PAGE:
By Cassandra • 21 May 2020 • 17:10
Hello all. My name is John Sharples. I’ve loved my life in Spain for 23 years.
I’ve lived in the Canaries, Balearics and currently live on the mainland. I’m a busy bee. I teach Spanish, perform with comedy act Dragtastic and hold fun quiz nights. Each week I’ll be giving you my slightly offbeat look of life in this wonderful country. I hope you enjoy my company.
This must be a very awkward time for many of my Spanish friends. Here, we are a very touchy-feely bunch. We kiss on each cheek at the drop of a hat or hug when we meet someone and again when we leave their company. Oh yes! We are very tactile. Hands are always flying around and patting you on the shoulder or back. With just one day’s notice, this centuries-old tradition came to an abrupt standstill and I have my doubts whether it will ever return. I for one won’t miss all the slobbering one bit. It can take ages to arrive into a group of people as they grab you for a double kiss and twice as long to say goodbye.
I usually make an effort to creep out of a party or bar without making a fuss to avoid cricking my neck leaning over tables for the traditional greetings. They are usually air kisses on the cheeks with a “mwa” sound, which is fine, as long as you aren’t doing your shoelaces up at the time! There are those, however, who deposit a small slither of saliva on each cheek which you spend ten minutes trying to get off. My Majorcan neighbour, having spotted me in the street, once grabbed me forcefully by both shoulders and pulled me towards him so hard, to treat me to the usual air kiss bonanza, that we both almost fell off the kerb! It frightened the life out of me. There is nothing effeminate about it at all. I thought I was being attacked. I call the double cheek kiss “theatrical”.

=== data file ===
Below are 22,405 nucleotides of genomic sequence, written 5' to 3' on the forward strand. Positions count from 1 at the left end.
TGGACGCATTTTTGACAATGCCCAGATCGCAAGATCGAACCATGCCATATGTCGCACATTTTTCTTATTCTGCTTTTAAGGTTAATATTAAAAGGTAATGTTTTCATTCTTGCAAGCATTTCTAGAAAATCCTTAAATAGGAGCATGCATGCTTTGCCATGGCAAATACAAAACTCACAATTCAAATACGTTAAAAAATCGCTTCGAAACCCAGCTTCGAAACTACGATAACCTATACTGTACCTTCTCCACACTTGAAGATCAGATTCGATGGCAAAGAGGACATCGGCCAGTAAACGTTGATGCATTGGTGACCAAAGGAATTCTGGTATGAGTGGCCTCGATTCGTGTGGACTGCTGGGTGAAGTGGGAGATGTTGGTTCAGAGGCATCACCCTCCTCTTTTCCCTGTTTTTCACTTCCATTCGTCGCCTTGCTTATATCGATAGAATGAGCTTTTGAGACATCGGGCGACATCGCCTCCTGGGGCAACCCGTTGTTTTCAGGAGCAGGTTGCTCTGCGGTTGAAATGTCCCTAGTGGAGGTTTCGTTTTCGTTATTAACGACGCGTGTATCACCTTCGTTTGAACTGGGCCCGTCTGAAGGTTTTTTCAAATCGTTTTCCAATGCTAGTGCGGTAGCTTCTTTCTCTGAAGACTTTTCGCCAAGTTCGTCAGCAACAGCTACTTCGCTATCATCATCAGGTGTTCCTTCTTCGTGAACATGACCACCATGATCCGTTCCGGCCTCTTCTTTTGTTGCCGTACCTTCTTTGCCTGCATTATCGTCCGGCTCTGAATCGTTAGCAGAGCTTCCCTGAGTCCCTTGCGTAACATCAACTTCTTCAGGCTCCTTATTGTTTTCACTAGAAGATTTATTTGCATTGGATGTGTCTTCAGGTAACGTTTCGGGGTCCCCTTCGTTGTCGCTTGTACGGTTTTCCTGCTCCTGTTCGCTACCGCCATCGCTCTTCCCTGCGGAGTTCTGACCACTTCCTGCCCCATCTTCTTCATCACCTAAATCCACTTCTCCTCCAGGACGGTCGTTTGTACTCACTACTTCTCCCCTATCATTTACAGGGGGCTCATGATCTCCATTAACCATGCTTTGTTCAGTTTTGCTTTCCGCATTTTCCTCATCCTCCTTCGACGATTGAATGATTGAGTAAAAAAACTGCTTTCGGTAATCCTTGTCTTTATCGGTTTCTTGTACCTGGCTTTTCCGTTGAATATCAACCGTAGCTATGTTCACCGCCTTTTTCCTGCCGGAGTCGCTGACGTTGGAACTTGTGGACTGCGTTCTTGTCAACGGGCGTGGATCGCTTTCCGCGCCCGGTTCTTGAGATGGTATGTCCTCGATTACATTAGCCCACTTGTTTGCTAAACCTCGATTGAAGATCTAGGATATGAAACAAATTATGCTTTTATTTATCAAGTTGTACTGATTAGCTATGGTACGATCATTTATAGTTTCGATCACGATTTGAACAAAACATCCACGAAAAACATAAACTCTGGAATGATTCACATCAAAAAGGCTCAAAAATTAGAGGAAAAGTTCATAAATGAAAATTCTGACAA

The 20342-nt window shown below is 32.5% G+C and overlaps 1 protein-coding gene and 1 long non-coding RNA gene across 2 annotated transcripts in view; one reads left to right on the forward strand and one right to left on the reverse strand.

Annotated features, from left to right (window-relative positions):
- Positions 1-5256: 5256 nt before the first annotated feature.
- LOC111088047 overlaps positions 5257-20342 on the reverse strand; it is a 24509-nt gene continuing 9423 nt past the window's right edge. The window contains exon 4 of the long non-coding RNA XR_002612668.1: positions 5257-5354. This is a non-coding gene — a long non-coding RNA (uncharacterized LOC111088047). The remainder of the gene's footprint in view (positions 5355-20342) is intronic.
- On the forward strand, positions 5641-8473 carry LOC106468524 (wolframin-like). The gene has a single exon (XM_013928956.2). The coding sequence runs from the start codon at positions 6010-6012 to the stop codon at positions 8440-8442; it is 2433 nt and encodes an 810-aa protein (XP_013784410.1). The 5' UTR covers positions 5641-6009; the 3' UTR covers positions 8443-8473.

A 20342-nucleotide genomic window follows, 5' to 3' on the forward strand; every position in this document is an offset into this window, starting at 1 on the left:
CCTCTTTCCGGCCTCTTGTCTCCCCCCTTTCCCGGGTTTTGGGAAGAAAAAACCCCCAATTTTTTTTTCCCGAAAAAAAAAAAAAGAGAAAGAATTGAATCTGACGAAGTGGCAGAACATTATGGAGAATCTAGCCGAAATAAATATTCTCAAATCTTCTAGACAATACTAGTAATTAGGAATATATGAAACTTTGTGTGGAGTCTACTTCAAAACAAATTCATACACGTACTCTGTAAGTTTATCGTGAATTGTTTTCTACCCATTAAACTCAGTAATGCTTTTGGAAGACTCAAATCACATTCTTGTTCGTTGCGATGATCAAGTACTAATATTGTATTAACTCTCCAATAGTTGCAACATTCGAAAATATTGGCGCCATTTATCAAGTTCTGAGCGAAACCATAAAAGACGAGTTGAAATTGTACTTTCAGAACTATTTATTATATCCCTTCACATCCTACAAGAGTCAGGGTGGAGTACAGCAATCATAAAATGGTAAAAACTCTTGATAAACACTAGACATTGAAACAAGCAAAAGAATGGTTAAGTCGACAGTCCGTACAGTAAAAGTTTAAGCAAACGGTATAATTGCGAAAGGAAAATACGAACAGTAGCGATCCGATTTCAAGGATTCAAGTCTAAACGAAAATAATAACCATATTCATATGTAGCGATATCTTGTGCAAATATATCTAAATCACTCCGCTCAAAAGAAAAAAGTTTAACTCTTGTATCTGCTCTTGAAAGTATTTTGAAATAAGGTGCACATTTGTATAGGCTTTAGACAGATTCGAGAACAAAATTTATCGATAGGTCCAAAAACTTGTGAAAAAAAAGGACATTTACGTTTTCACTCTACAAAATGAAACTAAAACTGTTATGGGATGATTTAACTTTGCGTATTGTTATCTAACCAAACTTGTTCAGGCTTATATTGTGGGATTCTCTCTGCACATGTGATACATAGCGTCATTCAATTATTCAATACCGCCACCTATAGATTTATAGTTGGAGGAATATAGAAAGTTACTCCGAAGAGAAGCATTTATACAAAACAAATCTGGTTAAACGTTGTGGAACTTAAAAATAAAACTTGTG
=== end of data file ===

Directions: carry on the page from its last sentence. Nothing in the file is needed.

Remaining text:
Being an entertainer it is quite normal to hug and kiss people in the UK. We don’t hold back. Us entertainers are a tactile lot. Putting your hand on someone’s leg, knee or shoulder when you’re talking to them is perfectly normal, although these days many call it physical abuse. You have to be very careful who you do it to. I have been slapped more than once and been left there standing in amazement. I suppose it’s a case of what we are used to as individuals. I suspect that we’ll all be subconsciously self-distancing for some time to come but at one point the kisses and hugs will return.
Until next week, UN BESO
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